The Post-Journal

Local Racing Legend Gone At 78

The front of the Carl Cappa Theater at the Robert H. Jackson Center in Jamestown is a who's-who of local dirt-track auto racing.Seated in the front row, from left to right, are Sammy LaMancuso, Squirt Johns, Tom Dill and Ken See. Standing in the back row are Ron Schnars, Dick Barton, Ron Blackmer, Skip Furlow, Jim Scott, Mick Johnson and Ken Shearer.

Planted firmly in the middle of that group, wearing the biggest smile of the bunch, is one Bobby Schnars.

Local dirt track racing legend Bob Schnars passed away Saturday at the age of 78.
Local dirt track racing legend Bob Schnars passed away Saturday at the age of 78. P-J file photo by Scott Kindberg.

It's May 31, 2015 and the friends and former racing rivals are having a reunion of sorts, thanks to the premiere of "Busti Bobby," a documentary film chronicling Schnars' legendary career, written and produced by Lakewood residents Randy Anderson, Randy Sweeney and Greg Peterson.

After all, if anyone deserves to have his story told on a big screen, it's Schnars, because to most anyone who has followed the local racing scene, the guy behind the steering wheel of the famous M-1 car is larger than life.

Robert E. "Bob" Schnars died peacefully Saturday at his home on Busti-Stillwater Road in Jamestown. He was 78, which means he hadn't raced competitively in nearly 40 years, but it's safe to say that his legacy will live forever.

Although he competed at many other race tracks from 1957-77, Schnars' main focus was at Stateline Speedway and its sister track, Eriez Speedway in Hammett, Pennsylvania. In two decades of racing, Schnars racked up 181 feature race victories and 25 track championships on the Stateline-Eriez circuit.

"When you're talking about 'The King' of Stateline it will always be Bob, as far as I'm concerned," said Anderson, a lifelong fan of auto racing and arguably the area's most noted historian on the subject. "I think Dick (Barton) would say that, too. Dick doesn't want to be known as 'The King' of Stateline. I think he wants to be known as the guy who beat 'The King's' (wins) record, but he doesn't want to be 'The King.'"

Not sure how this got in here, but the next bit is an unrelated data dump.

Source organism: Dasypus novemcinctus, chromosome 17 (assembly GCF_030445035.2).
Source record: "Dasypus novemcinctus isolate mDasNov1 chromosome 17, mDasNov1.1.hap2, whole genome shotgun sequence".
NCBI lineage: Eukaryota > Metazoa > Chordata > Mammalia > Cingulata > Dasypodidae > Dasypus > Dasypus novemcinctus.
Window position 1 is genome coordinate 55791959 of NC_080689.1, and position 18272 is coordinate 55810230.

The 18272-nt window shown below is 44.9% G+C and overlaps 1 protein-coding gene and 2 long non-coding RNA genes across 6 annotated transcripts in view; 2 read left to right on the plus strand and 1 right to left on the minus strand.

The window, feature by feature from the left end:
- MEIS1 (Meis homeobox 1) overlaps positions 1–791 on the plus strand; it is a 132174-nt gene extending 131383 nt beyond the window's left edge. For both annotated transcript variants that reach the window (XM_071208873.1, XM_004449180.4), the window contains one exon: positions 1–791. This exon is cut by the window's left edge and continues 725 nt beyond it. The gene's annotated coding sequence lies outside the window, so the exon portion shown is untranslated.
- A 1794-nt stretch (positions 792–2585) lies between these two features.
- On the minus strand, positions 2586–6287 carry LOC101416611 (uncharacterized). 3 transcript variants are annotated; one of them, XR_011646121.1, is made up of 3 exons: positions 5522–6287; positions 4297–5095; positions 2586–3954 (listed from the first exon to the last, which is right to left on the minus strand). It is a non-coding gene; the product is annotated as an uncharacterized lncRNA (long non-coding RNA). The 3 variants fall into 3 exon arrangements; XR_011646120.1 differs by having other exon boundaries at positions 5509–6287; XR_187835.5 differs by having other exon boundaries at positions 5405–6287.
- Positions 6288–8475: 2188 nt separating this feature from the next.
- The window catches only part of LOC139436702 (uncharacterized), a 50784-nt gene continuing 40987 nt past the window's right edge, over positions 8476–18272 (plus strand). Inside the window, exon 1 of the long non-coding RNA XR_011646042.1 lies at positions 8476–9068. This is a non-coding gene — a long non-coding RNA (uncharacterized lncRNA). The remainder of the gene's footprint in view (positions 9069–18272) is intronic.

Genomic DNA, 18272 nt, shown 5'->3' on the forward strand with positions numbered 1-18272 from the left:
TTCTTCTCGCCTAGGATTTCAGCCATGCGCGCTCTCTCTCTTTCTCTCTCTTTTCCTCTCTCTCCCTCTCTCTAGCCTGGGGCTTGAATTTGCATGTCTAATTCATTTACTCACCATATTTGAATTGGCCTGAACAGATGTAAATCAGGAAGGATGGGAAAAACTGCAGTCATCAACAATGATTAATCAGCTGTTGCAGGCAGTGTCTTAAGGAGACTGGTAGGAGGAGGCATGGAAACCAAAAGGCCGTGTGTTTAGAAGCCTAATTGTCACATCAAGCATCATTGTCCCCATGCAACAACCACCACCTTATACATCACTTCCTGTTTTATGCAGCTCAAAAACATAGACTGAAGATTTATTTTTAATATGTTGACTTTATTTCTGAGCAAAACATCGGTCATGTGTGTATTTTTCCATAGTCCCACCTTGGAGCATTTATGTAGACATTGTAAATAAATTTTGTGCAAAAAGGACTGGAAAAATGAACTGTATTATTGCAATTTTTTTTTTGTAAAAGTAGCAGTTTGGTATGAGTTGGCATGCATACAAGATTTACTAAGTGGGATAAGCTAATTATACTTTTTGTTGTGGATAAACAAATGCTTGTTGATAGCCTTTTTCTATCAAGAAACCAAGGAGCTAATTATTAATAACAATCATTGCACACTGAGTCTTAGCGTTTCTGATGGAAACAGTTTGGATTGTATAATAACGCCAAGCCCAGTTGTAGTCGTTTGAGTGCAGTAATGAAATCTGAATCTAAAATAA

In these parts, the figurative throne has room for only one person.

"Even casual sports fans are going to have some recollection of the name Bob Schnars," Anderson told The Post-Journal last year.

Referring to him simply as "Bobby" was usually enough.

"You can't tell the story of Stateline Speedway without telling the story of Bobby Schnars," Anderson said. "He still has a huge following. The guy hasn't raced up there (for decades), but when you go up to Stateline and you say, 'Bobby,' you don't even have to say his last name, because everyone knows who you are talking about."

Anderson didn't meet Schnars until 20 years ago when Barton made the introduction. "To me, (Schnars) was like on some mountaintop, like he was unapproachable."

On a figurative mountaintop, yes. Unapproachable?


"Bob Schnars was my hero as a kid," Anderson said, "because he won all the time. That's what every fan wants. You want to be on the winning team, don't you?"

The "team" of former drivers that turned out at the Jackson Center almost exactly a year ago were all champions in their own right. Heck, Barton, Blackmer and Furlow are all inductees of the Chautauqua Sports Hall of Fame, joining Schnars in that exclusive fraternity.

But there was only one "Bobby."

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